Private detectives and investigators typically must have previous work experience, usually in law enforcement, the military, or federal intelligence. Those in such jobs, who are frequently able to retire after 20 or 25 years of service, may become private detectives or investigators in a second career.
Other private detectives and investigators previously may have worked for insurance or collections companies, as paralegals, in finance, or in accounting.
The vast majority of states require private detectives and investigators to have a license. Requirements vary with the state. Professional Investigator Magazine has links to each state’s licensing requirements. Because laws often change, jobseekers should verify the licensing laws related to private investigators with the state and locality in which they want to work.
In most states, detectives and investigators who carry handguns must meet additional requirements.
Although there are no licenses specific to computer forensics investigators, some states require them to be licensed private investigators. Even in states and localities where they are not required to be licensed, having a private investigator license is useful because it allows computer forensics investigators to perform related investigative work.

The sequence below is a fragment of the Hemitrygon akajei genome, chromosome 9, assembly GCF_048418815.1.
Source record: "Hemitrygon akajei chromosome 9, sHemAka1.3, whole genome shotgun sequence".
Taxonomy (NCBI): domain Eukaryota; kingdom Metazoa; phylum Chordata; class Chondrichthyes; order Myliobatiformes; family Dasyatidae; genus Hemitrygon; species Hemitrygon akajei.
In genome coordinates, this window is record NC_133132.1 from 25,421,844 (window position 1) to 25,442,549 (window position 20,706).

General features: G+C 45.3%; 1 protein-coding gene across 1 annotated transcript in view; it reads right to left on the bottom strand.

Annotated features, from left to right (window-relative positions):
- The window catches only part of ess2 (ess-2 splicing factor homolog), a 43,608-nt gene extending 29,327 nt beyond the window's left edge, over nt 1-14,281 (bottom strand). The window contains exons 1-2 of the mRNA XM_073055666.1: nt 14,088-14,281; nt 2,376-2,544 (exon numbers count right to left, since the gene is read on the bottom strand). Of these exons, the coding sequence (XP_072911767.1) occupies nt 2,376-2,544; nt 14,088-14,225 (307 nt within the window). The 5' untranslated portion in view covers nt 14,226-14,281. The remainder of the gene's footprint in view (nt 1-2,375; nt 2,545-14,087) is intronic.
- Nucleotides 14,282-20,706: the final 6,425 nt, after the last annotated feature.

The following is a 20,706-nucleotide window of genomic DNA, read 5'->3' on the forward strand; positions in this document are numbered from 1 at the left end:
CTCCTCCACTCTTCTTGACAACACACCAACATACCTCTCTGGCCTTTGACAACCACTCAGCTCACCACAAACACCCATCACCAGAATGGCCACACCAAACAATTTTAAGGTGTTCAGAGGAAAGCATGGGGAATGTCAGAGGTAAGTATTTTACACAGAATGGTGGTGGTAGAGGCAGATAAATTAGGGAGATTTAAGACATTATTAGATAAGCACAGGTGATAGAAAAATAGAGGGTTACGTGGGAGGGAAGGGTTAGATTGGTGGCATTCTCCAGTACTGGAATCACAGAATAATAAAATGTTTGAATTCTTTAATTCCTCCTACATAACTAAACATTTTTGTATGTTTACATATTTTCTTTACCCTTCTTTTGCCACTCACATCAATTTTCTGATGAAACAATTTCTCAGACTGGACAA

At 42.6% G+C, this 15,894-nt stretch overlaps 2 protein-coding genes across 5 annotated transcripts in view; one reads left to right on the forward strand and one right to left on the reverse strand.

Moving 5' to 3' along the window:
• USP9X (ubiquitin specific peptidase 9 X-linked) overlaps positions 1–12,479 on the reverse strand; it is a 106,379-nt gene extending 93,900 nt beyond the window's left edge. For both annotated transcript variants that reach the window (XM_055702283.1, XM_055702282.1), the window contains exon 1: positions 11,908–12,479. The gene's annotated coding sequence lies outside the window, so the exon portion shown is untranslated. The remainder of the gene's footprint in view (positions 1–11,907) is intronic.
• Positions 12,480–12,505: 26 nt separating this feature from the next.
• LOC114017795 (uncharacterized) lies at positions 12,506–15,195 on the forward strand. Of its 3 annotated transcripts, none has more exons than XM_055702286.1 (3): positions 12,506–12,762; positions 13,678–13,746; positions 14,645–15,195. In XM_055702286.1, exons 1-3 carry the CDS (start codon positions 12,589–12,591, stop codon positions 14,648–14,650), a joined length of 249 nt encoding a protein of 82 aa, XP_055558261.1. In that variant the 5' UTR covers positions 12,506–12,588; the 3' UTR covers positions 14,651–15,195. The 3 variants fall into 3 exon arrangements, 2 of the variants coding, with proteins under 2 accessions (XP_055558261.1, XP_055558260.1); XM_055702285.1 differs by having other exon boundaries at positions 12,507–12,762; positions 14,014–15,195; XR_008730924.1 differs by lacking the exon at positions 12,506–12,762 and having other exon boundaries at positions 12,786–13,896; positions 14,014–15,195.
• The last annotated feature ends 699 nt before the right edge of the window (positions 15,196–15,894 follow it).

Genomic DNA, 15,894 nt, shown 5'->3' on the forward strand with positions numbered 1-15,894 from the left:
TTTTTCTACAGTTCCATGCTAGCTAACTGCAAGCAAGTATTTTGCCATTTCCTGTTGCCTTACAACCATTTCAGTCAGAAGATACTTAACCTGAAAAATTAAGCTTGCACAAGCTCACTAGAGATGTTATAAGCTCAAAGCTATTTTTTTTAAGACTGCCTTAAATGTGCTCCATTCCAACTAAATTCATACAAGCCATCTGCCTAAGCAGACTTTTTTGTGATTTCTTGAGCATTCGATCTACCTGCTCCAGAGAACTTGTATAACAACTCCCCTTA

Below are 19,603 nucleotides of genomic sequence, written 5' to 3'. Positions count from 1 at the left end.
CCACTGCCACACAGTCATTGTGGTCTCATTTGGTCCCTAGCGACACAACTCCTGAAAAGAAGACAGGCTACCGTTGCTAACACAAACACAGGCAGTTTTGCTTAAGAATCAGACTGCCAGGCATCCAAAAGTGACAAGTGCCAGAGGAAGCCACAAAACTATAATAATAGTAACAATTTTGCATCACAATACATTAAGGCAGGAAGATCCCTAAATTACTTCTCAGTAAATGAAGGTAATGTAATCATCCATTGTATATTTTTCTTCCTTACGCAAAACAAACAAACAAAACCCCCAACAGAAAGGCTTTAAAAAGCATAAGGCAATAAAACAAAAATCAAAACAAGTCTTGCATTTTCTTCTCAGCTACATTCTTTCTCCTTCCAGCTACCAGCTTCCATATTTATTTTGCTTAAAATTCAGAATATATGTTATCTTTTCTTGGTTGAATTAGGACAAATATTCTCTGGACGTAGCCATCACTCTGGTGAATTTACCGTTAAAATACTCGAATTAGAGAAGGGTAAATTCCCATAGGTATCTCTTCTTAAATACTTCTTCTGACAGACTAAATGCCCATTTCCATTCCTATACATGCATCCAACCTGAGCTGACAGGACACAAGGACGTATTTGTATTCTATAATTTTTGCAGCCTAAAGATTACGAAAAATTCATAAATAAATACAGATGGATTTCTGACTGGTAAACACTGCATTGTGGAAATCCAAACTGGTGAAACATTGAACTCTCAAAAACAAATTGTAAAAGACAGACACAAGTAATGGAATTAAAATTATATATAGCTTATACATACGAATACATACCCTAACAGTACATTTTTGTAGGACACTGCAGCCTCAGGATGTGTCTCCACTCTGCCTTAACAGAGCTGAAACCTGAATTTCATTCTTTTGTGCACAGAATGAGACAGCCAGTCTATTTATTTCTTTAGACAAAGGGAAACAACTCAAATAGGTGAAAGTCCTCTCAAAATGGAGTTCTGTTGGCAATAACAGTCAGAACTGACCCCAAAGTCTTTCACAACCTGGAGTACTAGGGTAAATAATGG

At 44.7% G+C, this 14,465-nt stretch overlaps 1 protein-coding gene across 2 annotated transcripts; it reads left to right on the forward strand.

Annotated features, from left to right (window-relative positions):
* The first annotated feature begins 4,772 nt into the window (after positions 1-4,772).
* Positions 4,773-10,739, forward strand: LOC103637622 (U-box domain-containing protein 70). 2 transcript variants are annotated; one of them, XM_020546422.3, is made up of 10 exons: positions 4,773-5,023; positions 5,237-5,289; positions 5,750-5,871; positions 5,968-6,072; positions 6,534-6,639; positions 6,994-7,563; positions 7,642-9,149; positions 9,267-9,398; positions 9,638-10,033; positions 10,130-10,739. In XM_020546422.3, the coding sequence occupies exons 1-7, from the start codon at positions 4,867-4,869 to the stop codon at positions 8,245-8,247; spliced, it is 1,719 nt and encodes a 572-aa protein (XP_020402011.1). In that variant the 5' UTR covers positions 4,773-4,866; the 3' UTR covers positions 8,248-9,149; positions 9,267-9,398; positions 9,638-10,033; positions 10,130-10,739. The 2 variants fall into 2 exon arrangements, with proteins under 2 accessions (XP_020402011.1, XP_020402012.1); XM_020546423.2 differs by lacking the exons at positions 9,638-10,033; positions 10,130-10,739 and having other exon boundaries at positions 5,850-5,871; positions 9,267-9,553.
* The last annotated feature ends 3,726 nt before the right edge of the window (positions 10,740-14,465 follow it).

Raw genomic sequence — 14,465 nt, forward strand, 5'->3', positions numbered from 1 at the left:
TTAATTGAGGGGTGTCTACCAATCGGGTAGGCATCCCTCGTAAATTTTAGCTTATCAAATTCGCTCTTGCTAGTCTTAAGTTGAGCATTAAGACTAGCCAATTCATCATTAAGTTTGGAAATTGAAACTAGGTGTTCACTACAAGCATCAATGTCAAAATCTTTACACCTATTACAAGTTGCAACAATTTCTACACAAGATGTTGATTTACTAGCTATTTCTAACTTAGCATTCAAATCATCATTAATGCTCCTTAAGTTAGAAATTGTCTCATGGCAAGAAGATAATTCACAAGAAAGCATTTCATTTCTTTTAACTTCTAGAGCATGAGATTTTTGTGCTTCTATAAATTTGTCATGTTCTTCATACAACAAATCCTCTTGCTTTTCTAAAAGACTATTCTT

Candidates may also obtain certification, although it is not required for employment. Still, becoming certified through professional organizations can demonstrate competence and may help candidates advance in their careers.
For investigators who specialize in negligence or criminal defense investigation, the National Association of Legal Investigators offers the Certified Legal Investigator certification. For investigators who specialize in security, ASIS International offers the Professional Certified Investigator certification.
Communication skills. Private detectives and investigators must listen carefully and ask appropriate questions when interviewing a person of interest.
Decisionmaking skills. Private detectives and investigators must be able to think on their feet and make quick decisions, based on the limited information that they have at a given time.
Inquisitiveness. Private detectives and investigators must want to ask questions and search for the truth.